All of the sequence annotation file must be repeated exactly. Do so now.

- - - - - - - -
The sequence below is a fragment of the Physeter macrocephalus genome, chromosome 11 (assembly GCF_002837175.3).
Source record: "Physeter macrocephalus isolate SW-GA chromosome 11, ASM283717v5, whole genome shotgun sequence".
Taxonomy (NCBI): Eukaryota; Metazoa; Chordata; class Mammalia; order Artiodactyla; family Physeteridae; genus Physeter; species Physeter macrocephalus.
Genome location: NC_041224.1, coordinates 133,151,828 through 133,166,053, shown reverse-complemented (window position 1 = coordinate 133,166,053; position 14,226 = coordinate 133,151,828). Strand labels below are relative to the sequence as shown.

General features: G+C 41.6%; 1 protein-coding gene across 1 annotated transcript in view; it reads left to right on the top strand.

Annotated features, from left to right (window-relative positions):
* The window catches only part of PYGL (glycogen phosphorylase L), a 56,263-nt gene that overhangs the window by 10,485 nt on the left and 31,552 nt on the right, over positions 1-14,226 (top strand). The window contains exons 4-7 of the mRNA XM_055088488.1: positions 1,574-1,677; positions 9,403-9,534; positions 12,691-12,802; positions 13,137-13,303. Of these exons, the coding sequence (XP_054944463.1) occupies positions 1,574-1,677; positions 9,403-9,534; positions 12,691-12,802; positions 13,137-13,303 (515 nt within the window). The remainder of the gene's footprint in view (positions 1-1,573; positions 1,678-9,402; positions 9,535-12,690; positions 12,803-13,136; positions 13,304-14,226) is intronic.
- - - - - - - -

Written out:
The sequence below is a fragment of the Physeter macrocephalus genome, chromosome 11 (assembly GCF_002837175.3).
Source record: "Physeter macrocephalus isolate SW-GA chromosome 11, ASM283717v5, whole genome shotgun sequence".
Taxonomy (NCBI): Eukaryota; Metazoa; Chordata; class Mammalia; order Artiodactyla; family Physeteridae; genus Physeter; species Physeter macrocephalus.
Genome location: NC_041224.1, coordinates 133,151,828 through 133,166,053, shown reverse-complemented (window position 1 = coordinate 133,166,053; position 14,226 = coordinate 133,151,828). Strand labels below are relative to the sequence as shown.

General features: G+C 41.6%; 1 protein-coding gene across 1 annotated transcript in view; it reads left to right on the top strand.

Annotated features, from left to right (window-relative positions):
* The window catches only part of PYGL (glycogen phosphorylase L), a 56,263-nt gene that overhangs the window by 10,485 nt on the left and 31,552 nt on the right, over positions 1-14,226 (top strand). The window contains exons 4-7 of the mRNA XM_055088488.1: positions 1,574-1,677; positions 9,403-9,534; positions 12,691-12,802; positions 13,137-13,303. Of these exons, the coding sequence (XP_054944463.1) occupies positions 1,574-1,677; positions 9,403-9,534; positions 12,691-12,802; positions 13,137-13,303 (515 nt within the window). The remainder of the gene's footprint in view (positions 1-1,573; positions 1,678-9,402; positions 9,535-12,690; positions 12,803-13,136; positions 13,304-14,226) is intronic.